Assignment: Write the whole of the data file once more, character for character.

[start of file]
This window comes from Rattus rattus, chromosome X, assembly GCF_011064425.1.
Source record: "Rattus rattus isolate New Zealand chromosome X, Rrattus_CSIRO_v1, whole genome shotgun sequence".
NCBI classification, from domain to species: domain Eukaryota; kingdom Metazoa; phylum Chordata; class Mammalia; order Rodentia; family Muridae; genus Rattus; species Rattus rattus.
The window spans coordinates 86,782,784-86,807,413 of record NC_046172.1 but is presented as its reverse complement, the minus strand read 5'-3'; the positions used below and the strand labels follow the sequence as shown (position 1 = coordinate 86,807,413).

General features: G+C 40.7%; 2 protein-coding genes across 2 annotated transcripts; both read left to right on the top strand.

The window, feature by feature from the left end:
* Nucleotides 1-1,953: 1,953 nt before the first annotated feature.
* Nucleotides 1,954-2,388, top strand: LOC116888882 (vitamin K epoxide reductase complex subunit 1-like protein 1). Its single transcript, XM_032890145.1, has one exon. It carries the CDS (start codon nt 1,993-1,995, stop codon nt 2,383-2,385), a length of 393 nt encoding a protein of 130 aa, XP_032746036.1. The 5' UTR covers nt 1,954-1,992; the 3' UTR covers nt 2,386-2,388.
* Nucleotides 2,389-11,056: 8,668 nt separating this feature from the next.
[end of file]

This window comes from Rattus rattus, chromosome X, assembly GCF_011064425.1.
Source record: "Rattus rattus isolate New Zealand chromosome X, Rrattus_CSIRO_v1, whole genome shotgun sequence".
NCBI classification, from domain to species: domain Eukaryota; kingdom Metazoa; phylum Chordata; class Mammalia; order Rodentia; family Muridae; genus Rattus; species Rattus rattus.
The window spans coordinates 86,782,784-86,807,413 of record NC_046172.1 but is presented as its reverse complement, the minus strand read 5'-3'; the positions used below and the strand labels follow the sequence as shown (position 1 = coordinate 86,807,413).

General features: G+C 40.7%; 2 protein-coding genes across 2 annotated transcripts; both read left to right on the top strand.

The window, feature by feature from the left end:
* Nucleotides 1-1,953: 1,953 nt before the first annotated feature.
* Nucleotides 1,954-2,388, top strand: LOC116888882 (vitamin K epoxide reductase complex subunit 1-like protein 1). Its single transcript, XM_032890145.1, has one exon. It carries the CDS (start codon nt 1,993-1,995, stop codon nt 2,383-2,385), a length of 393 nt encoding a protein of 130 aa, XP_032746036.1. The 5' UTR covers nt 1,954-1,992; the 3' UTR covers nt 2,386-2,388.
* Nucleotides 2,389-11,056: 8,668 nt separating this feature from the next.